Introduction to Quantum ChemistryAuthor: Michelle Francl, Ph.D.
21 Jan 2017

Introduction to Quantum Chemistry

Audio feed of lectures in introductory physical chemistry at Bryn Mawr College. Why are Cheetos orange and flamingos pink? Why do they call it "burning" a CD? Are pi orbitals real? The answers to these questions and more!

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    The last lecture

    In which we say good-bye...and consider how a laser "amplifies" light. The truly dedicated student can build a laser by following the directions at Sam's Laser site. Lasers can be built from a number of different materials, including Jello!

  • Posted on 01 Jun 2006

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    Fiat Lux! Population inversion is the key to successful lasing

    Population inversion is a key feature of a system which be used to construct a laser. A system in thermal equilibrium follows Boltzmann's statistics, in which the number of molecules in higher energy states is smaller than the number in the lowest energy state. Lasers require that you have a non-equilibrium situation established, in which more molecules are "stuck" in an excited state than are currently in a lower energy state. This phenomenon is called population inversion. A second feature of lasers is that the emission process(the release of a photon when a molecule or atom relaxes from an excited state to a lower energy state) can be stimulated, or enhanced by the emissions from other molecules. This is where the "se" in the name comes from! (LASER = Light Amplification by Stimulated Emission of Radiation).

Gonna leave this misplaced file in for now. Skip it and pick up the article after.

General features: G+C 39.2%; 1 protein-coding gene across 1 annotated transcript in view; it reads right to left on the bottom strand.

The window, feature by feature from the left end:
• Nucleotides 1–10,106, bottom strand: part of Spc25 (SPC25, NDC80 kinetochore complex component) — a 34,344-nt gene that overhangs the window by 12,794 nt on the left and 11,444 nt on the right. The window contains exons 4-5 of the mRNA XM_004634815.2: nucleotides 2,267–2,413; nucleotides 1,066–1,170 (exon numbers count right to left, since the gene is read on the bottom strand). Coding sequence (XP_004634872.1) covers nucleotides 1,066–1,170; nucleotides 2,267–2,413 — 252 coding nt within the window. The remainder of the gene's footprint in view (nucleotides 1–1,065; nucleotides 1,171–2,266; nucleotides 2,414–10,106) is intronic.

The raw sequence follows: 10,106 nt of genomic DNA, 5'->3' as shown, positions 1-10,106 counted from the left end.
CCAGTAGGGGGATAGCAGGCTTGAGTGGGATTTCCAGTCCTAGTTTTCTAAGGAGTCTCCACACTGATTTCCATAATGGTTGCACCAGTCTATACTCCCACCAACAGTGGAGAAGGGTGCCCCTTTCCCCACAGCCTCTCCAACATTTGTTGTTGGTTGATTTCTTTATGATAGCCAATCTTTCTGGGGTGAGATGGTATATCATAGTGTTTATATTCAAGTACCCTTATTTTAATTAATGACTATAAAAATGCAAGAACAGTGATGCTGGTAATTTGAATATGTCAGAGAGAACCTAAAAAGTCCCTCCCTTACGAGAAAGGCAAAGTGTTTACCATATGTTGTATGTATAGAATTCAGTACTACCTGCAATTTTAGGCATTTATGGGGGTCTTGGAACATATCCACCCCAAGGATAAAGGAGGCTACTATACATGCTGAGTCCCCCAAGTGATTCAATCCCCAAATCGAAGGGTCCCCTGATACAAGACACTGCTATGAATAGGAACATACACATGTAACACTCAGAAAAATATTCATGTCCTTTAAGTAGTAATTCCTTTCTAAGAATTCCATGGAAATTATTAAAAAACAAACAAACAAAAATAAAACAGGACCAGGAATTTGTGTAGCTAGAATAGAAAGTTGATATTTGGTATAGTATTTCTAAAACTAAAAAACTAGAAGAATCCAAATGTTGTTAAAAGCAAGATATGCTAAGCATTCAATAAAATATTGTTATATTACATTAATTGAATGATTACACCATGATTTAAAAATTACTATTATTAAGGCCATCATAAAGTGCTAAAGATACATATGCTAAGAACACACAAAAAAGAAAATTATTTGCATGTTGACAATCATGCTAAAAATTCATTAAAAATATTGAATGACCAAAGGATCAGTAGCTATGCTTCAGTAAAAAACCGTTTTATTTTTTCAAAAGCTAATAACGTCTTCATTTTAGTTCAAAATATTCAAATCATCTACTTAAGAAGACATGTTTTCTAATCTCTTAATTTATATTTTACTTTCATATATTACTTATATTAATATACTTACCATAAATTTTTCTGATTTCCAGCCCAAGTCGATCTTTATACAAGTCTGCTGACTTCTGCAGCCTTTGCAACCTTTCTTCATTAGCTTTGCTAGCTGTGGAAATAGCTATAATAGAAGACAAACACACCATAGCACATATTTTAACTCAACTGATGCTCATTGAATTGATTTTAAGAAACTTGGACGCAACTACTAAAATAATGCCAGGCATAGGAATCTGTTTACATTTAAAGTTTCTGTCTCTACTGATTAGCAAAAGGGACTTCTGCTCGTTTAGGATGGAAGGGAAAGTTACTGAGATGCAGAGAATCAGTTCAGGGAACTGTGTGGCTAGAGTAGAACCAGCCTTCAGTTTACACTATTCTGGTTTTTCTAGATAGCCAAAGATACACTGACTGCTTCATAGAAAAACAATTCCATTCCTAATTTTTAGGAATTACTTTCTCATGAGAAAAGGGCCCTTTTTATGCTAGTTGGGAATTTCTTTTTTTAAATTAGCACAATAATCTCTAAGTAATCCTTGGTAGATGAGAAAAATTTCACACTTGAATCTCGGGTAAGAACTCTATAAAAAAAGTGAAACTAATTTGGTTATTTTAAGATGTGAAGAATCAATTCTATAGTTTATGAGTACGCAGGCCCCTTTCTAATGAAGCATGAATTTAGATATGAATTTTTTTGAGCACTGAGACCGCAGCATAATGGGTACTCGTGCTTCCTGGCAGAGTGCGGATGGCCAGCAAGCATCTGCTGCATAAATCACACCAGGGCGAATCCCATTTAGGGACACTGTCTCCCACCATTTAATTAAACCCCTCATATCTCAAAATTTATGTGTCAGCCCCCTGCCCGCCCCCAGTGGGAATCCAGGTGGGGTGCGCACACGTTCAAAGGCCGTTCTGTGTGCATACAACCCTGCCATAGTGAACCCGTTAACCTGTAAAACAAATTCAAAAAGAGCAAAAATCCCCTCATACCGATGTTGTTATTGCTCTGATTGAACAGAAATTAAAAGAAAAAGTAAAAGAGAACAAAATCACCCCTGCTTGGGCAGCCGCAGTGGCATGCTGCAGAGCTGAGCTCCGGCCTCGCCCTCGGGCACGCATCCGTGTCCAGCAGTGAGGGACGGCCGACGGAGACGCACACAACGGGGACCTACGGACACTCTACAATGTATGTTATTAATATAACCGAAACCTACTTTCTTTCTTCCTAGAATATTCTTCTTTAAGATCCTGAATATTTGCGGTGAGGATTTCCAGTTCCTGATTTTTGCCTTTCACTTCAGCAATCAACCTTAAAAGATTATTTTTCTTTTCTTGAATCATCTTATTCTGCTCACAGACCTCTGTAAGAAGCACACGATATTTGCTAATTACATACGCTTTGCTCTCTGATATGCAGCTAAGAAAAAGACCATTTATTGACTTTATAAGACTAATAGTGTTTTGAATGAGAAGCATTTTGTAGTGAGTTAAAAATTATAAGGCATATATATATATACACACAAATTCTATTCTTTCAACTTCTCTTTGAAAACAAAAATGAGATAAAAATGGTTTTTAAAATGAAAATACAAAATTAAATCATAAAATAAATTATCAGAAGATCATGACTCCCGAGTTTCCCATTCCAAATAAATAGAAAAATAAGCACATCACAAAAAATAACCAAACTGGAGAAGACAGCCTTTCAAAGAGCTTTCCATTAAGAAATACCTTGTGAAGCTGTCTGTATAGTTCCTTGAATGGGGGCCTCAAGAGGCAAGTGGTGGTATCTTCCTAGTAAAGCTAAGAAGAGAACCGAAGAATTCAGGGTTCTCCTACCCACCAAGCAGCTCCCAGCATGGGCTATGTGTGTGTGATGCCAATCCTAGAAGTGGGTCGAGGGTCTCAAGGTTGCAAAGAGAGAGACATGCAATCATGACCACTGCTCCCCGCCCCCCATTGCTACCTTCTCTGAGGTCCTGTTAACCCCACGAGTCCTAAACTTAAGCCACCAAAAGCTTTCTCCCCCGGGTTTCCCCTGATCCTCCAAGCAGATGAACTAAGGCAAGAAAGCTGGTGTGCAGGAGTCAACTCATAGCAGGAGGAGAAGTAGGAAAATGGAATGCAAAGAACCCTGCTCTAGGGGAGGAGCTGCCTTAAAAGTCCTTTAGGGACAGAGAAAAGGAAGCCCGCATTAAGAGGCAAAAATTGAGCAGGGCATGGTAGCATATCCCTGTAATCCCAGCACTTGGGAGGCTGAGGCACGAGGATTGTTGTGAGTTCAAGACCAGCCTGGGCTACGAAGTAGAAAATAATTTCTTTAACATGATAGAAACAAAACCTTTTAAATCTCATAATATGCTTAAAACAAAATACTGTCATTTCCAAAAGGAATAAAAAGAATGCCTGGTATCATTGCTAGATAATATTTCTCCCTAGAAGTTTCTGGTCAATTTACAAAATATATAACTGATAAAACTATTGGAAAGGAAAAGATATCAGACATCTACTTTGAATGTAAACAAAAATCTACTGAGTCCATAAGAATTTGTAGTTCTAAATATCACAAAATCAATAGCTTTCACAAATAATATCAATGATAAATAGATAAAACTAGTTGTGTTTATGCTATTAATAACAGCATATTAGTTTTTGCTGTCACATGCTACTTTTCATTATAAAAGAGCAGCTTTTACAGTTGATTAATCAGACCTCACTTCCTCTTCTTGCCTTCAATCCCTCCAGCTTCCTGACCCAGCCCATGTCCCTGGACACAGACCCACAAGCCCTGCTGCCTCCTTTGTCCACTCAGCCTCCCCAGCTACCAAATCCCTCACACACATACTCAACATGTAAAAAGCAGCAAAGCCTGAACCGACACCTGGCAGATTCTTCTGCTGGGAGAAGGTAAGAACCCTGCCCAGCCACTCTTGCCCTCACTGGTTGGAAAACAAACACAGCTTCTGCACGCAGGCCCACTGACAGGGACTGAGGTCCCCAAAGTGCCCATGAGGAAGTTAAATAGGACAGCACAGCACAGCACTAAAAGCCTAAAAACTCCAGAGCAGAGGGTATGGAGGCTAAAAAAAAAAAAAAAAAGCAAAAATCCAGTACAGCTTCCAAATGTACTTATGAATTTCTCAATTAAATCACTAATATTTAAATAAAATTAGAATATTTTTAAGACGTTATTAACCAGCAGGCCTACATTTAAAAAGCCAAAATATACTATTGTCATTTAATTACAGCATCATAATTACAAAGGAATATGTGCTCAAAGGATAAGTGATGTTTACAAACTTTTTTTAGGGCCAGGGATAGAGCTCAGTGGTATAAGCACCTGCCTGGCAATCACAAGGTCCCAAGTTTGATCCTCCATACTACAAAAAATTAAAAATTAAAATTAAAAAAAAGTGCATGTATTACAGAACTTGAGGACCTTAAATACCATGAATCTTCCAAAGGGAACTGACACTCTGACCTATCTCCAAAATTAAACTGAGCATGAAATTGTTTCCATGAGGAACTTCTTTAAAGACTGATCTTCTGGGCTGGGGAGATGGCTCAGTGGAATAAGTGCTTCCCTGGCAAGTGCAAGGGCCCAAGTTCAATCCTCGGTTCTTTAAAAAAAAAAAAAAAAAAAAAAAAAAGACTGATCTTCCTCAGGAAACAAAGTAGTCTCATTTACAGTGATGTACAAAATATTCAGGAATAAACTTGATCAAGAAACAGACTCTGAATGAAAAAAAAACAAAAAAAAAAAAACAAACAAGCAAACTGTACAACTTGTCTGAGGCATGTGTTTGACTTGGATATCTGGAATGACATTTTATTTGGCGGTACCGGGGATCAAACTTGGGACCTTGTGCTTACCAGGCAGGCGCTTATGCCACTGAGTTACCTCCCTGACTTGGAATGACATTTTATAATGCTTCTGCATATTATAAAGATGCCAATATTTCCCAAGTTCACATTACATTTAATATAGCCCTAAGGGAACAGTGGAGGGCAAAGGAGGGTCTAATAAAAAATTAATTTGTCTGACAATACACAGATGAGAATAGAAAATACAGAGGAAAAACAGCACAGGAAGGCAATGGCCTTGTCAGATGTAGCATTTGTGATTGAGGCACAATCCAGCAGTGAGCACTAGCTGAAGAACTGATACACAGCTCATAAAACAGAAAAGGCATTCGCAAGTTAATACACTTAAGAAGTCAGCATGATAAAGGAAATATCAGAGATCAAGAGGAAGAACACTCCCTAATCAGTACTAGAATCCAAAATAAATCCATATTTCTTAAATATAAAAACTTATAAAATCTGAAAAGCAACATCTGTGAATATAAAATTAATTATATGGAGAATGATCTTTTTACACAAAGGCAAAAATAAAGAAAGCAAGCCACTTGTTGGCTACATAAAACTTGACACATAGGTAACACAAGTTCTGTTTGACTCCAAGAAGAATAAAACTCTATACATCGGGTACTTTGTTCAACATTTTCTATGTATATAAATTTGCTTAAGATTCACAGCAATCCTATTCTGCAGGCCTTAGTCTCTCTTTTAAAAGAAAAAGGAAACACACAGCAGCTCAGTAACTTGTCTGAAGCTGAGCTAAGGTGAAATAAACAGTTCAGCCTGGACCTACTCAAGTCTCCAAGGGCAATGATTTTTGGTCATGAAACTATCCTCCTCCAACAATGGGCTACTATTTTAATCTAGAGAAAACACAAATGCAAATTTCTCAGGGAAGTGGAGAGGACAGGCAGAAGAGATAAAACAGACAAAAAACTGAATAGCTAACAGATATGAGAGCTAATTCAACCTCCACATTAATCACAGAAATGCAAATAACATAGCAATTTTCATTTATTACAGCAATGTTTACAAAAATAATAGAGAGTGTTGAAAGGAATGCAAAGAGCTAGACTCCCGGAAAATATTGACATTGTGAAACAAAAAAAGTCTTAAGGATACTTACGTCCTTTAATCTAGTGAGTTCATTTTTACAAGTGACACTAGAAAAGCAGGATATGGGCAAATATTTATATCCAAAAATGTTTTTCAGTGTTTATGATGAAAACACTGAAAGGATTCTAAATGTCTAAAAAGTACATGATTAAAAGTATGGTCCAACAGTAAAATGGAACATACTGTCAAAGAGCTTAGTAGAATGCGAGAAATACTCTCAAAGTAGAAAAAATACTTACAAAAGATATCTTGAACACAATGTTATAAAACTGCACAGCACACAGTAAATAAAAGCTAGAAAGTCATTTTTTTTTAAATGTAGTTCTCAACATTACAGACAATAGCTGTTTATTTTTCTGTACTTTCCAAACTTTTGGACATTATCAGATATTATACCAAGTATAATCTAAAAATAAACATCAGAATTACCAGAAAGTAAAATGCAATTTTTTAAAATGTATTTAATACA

• Posted on 01 Jun 2006

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    Lumos! The Quantum Mechanics of Harry Potter

    We wrap up NMR and begin to consider the quantum mechanics behind lasers. Lasers are magic wands for chemists, making it possible to explore what happens in chemical processes on very short time scales. Lasers are ubiquitous tools in everyday life, too. Grocery store scanners and CD players use lasers to read information, an when you "burn" a CD, a laser is used to literally score the material.

  • Posted on 01 Jun 2006

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    A Pocket NMR?

    Could you build an NMR that could fit in your pocket? The effect of magnetic field on the splitting between nuclear spin states. What would happen if you walked through a very strong magnetic field? Say a million Tesla field? Are there such fields? We propose building a pocket-sized NMR from a cow magnet. It could be done, if you're not interested in very high resolution.

  • Posted on 01 Jun 2006

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    Magnetic Personalities: NMR

    The quantum mechanics of nuclear spins. How a magnetic field splits degenerate spin states of at nuclei, setting the stage for NMR. Why do MRI machines need such strong magnets? What's a cow magnet?

  • Posted on 01 Jun 2006

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